The Conservatives’ Plans to Exempt the First £1 million

 In Comment, Tax

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  • New transferable allowance applicable to property of £175,000
  • To apply only to legacies or bequests to ‘direct family’
  • A form of tapering so that it will have no application to properties valued above £2.35m.

One million pound exemption from IHTThe Conservative Party manifesto, published yesterday, 14 April 2015, confirms what was announced on Sunday, namely that they would, if elected, seek to increase the sum at which Inheritance Tax is paid for spouses or civil partners to over £1 million.

Transferable Allowance

What they say is that they will create a “new transferable main residence allowance of £175,000 per person” (the manifesto). The current nil rate band is not a ‘special’ vehicle, it merely exists because below £325,000 IHT is levied at 0%. So this new transferable allowance may create a rate at which tax is charged at 0% on particular property (i.e. a home), operating in addition to the existing nil rate band (applicable to all property). To this mess will be bolted on the already ungainly system of transferable nil rate bands so that, if unused, the new allowance can be transferred between spouses and civil partners.

An alternative, and perhaps more workable, solution, might be to create a new item of exempt property, the home, and for that exemption to apply up to a certain value, perhaps with that value doubling if the property was acquired (tax free) from a spouse or civil partner. Perhaps when they think about it, the Conservatives will realise that this is what they have in mind.

Whichever route is followed, it will be necessary to define the assets to which this new allowance or exemption will apply. At its simplest it could apply to homes that qualify for Principal Private Residence relief. However, that would exclude homes that are not lived in because, for example, their previous occupants were in nursing homes or otherwise receiving residential care. So some periods of absence, perhaps for specified reasons, will need to be ignored or some other test for a ‘family home’ will need to be found.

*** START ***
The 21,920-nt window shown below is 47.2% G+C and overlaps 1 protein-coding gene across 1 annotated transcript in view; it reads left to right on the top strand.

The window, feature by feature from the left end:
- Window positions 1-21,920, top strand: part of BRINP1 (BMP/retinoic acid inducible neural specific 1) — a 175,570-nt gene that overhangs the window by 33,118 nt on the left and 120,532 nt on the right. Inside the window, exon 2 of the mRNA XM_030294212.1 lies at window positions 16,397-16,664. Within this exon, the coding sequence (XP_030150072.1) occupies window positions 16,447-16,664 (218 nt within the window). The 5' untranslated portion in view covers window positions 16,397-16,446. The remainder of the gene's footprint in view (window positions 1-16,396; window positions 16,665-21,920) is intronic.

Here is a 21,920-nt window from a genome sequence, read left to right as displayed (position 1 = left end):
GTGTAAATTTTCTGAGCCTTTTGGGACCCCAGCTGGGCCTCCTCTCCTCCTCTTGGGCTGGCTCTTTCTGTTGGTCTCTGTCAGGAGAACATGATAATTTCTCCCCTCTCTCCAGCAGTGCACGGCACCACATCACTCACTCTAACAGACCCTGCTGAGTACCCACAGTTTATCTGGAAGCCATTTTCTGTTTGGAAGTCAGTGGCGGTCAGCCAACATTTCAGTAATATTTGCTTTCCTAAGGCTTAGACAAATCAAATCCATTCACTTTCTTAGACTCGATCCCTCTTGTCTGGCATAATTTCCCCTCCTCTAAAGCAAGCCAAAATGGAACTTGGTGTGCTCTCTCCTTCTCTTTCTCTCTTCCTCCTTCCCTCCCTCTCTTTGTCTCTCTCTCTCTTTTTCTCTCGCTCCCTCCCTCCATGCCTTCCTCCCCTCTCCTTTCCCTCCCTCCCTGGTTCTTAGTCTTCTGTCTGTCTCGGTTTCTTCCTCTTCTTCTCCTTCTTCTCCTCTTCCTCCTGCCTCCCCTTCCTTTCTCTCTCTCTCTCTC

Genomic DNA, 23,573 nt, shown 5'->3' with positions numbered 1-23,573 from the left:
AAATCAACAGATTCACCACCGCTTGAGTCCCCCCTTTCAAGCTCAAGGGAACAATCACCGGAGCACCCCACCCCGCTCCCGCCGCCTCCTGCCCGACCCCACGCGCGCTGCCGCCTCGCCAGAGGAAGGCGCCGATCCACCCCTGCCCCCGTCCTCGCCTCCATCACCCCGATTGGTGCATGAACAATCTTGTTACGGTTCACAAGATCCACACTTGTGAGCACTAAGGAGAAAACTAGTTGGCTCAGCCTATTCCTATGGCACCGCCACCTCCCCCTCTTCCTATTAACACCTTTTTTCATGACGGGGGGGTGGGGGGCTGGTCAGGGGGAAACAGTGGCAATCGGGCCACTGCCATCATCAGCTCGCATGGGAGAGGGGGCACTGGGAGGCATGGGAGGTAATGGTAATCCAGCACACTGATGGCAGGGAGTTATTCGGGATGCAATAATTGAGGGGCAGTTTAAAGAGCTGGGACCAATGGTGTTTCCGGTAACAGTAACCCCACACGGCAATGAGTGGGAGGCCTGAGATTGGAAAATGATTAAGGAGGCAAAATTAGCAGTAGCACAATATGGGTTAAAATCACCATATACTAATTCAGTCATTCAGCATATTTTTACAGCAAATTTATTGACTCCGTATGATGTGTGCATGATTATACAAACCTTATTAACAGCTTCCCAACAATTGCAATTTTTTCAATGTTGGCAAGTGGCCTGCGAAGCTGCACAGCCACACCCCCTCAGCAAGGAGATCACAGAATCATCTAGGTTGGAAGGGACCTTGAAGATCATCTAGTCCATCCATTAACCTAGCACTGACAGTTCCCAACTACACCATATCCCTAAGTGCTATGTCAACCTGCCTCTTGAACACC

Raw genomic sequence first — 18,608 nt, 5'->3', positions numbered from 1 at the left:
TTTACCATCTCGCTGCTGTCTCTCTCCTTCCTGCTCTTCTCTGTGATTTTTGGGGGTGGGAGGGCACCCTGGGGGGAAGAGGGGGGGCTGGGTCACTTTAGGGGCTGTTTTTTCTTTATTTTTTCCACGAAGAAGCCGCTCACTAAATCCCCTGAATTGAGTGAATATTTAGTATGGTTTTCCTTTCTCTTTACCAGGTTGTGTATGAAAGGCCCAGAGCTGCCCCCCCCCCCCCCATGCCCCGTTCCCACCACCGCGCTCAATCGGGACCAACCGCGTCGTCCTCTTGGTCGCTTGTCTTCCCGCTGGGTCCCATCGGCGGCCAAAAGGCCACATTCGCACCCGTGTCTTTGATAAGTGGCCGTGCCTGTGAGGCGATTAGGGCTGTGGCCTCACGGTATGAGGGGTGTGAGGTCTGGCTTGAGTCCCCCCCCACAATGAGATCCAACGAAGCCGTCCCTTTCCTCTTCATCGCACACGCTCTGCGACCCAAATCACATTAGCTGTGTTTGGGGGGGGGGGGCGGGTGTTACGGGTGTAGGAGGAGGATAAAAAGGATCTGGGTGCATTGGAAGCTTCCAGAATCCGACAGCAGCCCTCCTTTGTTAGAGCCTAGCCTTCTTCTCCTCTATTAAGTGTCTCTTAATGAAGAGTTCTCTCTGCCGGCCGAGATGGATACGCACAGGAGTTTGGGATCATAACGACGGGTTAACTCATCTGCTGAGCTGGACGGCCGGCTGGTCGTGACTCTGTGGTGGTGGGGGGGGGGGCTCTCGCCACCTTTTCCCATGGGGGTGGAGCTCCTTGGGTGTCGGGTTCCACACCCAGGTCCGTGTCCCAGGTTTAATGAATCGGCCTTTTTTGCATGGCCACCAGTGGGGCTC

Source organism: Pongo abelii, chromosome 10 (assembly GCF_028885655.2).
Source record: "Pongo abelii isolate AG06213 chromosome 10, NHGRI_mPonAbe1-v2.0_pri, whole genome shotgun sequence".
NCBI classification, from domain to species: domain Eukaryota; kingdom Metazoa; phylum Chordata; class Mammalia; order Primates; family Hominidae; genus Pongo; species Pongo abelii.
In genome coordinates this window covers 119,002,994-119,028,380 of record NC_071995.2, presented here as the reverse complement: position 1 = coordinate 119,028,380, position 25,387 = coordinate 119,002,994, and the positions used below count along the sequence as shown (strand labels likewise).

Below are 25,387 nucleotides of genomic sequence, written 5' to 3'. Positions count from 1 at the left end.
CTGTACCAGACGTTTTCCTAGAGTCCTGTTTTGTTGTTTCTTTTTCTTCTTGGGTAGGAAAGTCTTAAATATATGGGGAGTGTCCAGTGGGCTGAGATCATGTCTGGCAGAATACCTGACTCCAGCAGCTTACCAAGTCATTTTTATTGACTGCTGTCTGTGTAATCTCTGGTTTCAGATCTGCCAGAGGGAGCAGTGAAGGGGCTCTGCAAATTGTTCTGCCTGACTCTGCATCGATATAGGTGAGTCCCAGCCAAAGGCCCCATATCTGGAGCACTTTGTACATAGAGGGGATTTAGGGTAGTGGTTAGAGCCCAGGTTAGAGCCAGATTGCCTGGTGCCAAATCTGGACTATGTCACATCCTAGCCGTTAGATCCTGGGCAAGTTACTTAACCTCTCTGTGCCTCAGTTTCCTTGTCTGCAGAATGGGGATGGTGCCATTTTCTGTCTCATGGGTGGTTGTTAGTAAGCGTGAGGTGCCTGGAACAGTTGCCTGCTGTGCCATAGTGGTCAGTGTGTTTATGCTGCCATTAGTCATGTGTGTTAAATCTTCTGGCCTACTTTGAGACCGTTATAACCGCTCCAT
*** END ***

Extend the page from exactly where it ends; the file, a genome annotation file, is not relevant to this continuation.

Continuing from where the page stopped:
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Direct Descendants

To add to the complexity of the proposal, some of the newspapers were reporting on Sunday that the new rules would apply only where the house is passed on to “direct descendants of the deceased”. The logic of this is not clear – why should you not be entitled to leave your property to whomever you want? And when did the Government start identifying who was more or less deserving of inheritances, other than spouses/civil partners?

If this were, nevertheless, to be implemented then it would be presumably done by restricting the legacy or exemption to bequests or legacies made to particular persons.


Since no one in this election wants to be seen to be benefiting the better off, the announcements also states that the allowance would taper, so that it would disappear altogether on properties above £2.35m. How this would work is not entirely clear. Perhaps the amount of the exemption/allowance will itself be defined according to the value of the property to which it applies?

A Confusing Mess

So, if this ever gets enacted, it will bring in a new allowance or exemption of a limited amount that will exist in addition to the current nil rate band, will be transferable and will be defined by reference to

(i) the property to which it applies

(ii) the persons who receive that property under the Will/Inheritance and

(iii) according to the value of that property. It sounds immensely complex and potentially very confusing!

Other Solutions

An obviously better solution, and one which the Conservatives may yet find themselves able to embrace if elected, would be to simply increase the transferable nil rate band to £500,000. So far, the desire to meddle and the need not to appear to benefit the rich, makes that unpalatable but in the longer term sense may prevail.

And the other parties? Both Labour and the Lib Dems have criticised the policy and the Lib Dems are said to have blocked such a change in the last Parliament. UKIP, though, say they would phase out Inheritance Tax altogether.

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